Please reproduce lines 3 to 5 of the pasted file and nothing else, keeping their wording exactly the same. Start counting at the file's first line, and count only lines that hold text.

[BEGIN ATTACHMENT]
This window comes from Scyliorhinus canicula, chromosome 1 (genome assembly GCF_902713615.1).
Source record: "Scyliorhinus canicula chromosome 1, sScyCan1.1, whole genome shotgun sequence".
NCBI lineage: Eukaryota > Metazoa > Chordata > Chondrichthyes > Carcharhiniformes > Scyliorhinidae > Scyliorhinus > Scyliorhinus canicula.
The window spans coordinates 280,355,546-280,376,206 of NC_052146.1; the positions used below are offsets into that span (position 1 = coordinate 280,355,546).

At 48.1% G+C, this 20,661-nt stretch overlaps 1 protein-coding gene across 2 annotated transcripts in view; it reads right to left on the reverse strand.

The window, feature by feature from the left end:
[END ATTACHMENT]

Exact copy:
NCBI lineage: Eukaryota > Metazoa > Chordata > Chondrichthyes > Carcharhiniformes > Scyliorhinidae > Scyliorhinus > Scyliorhinus canicula.
The window spans coordinates 280,355,546-280,376,206 of NC_052146.1; the positions used below are offsets into that span (position 1 = coordinate 280,355,546).

At 48.1% G+C, this 20,661-nt stretch overlaps 1 protein-coding gene across 2 annotated transcripts in view; it reads right to left on the reverse strand.